• Uncertainties in future sea level projections are dominated by our limited understanding of the dynamical processes that control instabilities of marine ice sheets. A valuable case to examine these processes is the last deglaciation of the British-Irish Ice Sheet. The Minch Ice Stream, which drained a large proportion of ice from the northwest sector of the British-Irish Ice Sheet during the last deglaciation, is well constrained, with abundant empirical data which could be used to inform, validate and analyse numerical ice sheet simulations. We use BISICLES, a higher-order ice sheet model, to examine the dynamical processes that controlled the retreat of the Minch Ice Stream. We simulate retreat from the shelf edge under constant "warm" surface mass balance and subshelf melt, to isolate the role of internal ice dynamics from external forcings. The model simulates a slowdown of retreat as the ice stream becomes laterally confined at a "pinning-point" between mainland Scotland and the Isle of Lewis. At this stage, the presence of ice shelves became a major control on deglaciation, providing buttressing to upstream ice. Subsequently, the presence of a reverse slope inside the Minch Strait produces an acceleration in retreat, leading to a "collapsed" state, even when the climate returns to the initial "cold" conditions. Our simulations demonstrate the importance of the Marine Ice Sheet Instability and ice shelf buttressing during the deglaciation of parts of the British-Irish Ice Sheet. Thus, geological data could be used to constrain these processes in ice sheet models used for projecting the future of our contemporary ice sheets. Funding was provided by the Natural Environment Research Council (NERC) SPHERES Doctoral Training Partnership (NE/L002574/1) with CASE support from the British Geological Survey.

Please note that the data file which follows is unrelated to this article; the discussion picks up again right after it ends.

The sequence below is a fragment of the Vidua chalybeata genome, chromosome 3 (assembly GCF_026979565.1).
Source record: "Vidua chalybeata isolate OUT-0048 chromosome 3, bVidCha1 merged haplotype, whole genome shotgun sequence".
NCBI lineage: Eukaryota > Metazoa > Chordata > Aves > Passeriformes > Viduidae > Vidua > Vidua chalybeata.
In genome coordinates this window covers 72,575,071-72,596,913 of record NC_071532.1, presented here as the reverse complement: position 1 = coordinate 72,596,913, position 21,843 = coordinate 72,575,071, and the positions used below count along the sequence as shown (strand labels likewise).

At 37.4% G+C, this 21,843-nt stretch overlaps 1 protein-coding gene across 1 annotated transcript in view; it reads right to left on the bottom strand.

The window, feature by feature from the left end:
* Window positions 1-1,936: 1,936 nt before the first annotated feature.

• Swath bathymetry data were collected using a EM120 multibeam echo sounder and the TOPAS sub-bottom profiling system aboard the RRS James Clark Ross (JR104) in the Bellingshausen Sea, 2004. This work was carried out as part of the first systematic investigation of the former ice drainage basin in the southern Bellingshausen Sea. Reconnaissance data collected on previous cruises JR04 (1993) and cruises of R/V Polarstern in 1994 and 1995 suggested that this area contained the outlet of a very large ice drainage basin during late Quaternary glacial periods. The data and samples collected allowed us to address questions about the timing and rate of grounding line retreat from the continental shelf, the dynamic character of the ice that covered the shelf, and its influence on glaciomarine processes on the adjacent continental slope.

  • Sediments cores collected aboard the RRS James Clark Ross (JR104) in the Bellingshausen Sea, 2004. This work was carried out as part of the first systematic investigation of the former ice drainage basin in the southern Bellingshausen Sea. Reconnaissance data collected on previous cruises JR04 (1993) and cruises of R/V Polarstern in 1994 and 1995 suggested that this area contained the outlet of a very large ice drainage basin during late Quaternary glacial periods. The data and samples collected allowed us to address questions about the timing and rate of grounding line retreat from the continental shelf, the dynamic character of the ice that covered the shelf, and its influence on glaciomarine processes on the adjacent continental slope.